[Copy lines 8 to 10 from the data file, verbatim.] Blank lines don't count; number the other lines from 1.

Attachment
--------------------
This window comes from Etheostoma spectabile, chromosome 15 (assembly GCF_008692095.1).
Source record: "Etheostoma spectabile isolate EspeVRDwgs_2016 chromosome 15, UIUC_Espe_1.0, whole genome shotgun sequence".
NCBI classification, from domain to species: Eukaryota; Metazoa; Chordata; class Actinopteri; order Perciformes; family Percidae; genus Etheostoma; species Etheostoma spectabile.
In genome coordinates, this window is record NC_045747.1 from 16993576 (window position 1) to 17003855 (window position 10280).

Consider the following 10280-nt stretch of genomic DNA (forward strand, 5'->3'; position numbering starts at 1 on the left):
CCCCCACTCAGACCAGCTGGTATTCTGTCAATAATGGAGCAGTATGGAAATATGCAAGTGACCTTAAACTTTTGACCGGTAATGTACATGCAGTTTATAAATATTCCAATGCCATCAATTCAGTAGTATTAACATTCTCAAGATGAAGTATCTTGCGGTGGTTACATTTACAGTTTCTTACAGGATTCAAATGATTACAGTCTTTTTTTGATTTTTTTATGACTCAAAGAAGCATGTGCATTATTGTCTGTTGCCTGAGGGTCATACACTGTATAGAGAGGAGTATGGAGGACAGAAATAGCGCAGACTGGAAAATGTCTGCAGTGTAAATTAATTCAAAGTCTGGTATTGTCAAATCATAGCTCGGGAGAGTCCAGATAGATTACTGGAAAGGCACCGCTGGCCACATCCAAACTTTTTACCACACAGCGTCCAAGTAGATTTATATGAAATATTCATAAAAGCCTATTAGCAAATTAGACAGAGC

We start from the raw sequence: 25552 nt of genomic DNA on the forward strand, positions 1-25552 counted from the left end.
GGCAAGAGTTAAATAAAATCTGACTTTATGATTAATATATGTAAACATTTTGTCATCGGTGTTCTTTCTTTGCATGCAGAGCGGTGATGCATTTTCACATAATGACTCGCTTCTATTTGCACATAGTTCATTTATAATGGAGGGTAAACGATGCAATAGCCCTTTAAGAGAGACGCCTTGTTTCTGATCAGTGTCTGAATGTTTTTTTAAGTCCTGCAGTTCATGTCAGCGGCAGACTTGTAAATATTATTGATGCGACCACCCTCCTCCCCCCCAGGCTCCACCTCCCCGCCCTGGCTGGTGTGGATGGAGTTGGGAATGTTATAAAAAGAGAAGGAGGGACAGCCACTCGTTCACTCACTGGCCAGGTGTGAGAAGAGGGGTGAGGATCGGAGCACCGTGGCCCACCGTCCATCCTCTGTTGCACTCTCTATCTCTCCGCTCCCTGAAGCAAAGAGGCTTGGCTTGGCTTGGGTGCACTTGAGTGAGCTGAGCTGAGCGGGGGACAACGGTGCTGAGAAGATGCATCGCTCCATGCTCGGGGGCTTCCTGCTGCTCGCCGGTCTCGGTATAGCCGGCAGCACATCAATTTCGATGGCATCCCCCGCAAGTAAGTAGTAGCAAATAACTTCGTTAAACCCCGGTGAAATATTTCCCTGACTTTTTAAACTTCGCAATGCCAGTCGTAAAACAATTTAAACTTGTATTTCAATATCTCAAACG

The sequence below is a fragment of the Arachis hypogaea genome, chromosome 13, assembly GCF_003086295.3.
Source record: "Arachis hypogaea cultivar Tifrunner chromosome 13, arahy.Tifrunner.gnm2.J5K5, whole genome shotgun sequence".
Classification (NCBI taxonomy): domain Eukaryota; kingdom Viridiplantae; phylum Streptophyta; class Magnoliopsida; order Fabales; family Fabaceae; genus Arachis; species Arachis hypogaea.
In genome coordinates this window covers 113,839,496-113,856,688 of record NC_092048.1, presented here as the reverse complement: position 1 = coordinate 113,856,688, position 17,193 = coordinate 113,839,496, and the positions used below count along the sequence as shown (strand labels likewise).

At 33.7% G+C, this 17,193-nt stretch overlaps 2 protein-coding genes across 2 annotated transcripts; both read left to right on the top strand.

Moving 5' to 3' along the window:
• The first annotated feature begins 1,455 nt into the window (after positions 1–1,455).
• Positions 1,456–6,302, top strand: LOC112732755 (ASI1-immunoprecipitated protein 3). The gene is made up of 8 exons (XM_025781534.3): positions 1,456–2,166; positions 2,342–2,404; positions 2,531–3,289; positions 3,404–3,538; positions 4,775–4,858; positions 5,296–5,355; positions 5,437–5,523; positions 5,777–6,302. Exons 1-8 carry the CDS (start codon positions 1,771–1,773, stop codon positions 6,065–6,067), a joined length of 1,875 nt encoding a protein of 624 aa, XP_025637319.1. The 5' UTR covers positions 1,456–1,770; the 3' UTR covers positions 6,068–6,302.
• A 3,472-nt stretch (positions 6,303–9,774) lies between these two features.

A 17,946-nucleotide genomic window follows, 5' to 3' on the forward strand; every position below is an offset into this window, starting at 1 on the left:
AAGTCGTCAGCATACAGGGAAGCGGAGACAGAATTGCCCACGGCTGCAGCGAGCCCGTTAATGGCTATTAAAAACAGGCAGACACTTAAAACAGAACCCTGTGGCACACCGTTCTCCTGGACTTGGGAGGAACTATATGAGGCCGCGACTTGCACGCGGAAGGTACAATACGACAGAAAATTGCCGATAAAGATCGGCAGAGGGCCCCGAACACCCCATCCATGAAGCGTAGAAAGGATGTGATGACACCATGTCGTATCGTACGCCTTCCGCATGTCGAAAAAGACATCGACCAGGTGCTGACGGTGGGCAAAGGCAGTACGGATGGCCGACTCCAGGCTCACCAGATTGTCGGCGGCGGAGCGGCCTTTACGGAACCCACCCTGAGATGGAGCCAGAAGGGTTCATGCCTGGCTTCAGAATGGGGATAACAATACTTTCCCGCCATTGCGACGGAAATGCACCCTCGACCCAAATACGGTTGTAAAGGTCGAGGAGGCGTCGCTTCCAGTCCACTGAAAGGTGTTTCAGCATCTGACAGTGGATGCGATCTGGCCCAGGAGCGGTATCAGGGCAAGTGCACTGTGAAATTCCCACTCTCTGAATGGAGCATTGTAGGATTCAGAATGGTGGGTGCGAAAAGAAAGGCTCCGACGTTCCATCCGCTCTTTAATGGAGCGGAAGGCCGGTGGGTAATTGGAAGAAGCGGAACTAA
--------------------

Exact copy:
GGCAAGAGTTAAATAAAATCTGACTTTATGATTAATATATGTAAACATTTTGTCATCGGTGTTCTTTCTTTGCATGCAGAGCGGTGATGCATTTTCACATAATGACTCGCTTCTATTTGCACATAGTTCATTTATAATGGAGGGTAAACGATGCAATAGCCCTTTAAGAGAGACGCCTTGTTTCTGATCAGTGTCTGAATGTTTTTTTAAGTCCTGCAGTTCATGTCAGCGGCAGACTTGTAAATATTATTGATGCGACCACCCTCCTCCCCCCCAGGCTCCACCTCCCCGCCCTGGCTGGTGTGGATGGAGTTGGGAATGTTATAAAAAGAGAAGGAGGGACAGCCACTCGTTCACTCACTGGCCAGGTGTGAGAAGAGGGGTGAGGATCGGAGCACCGTGGCCCACCGTCCATCCTCTGTTGCACTCTCTATCTCTCCGCTCCCTGAAGCAAAGAGGCTTGGCTTGGCTTGGGTGCACTTGAGTGAGCTGAGCTGAGCGGGGGACAACGGTGCTGAGAAGATGCATCGCTCCATGCTCGGGGGCTTCCTGCTGCTCGCCGGTCTCGGTATAGCCGGCAGCACATCAATTTCGATGGCATCCCCCGCAAGTAAGTAGTAGCAAATAACTTCGTTAAACCCCGGTGAAATATTTCCCTGACTTTTTAAACTTCGCAATGCCAGTCGTAAAACAATTTAAACTTGTATTTCAATATCTCAAACG

The sequence below is a fragment of the Arachis hypogaea genome, chromosome 13, assembly GCF_003086295.3.
Source record: "Arachis hypogaea cultivar Tifrunner chromosome 13, arahy.Tifrunner.gnm2.J5K5, whole genome shotgun sequence".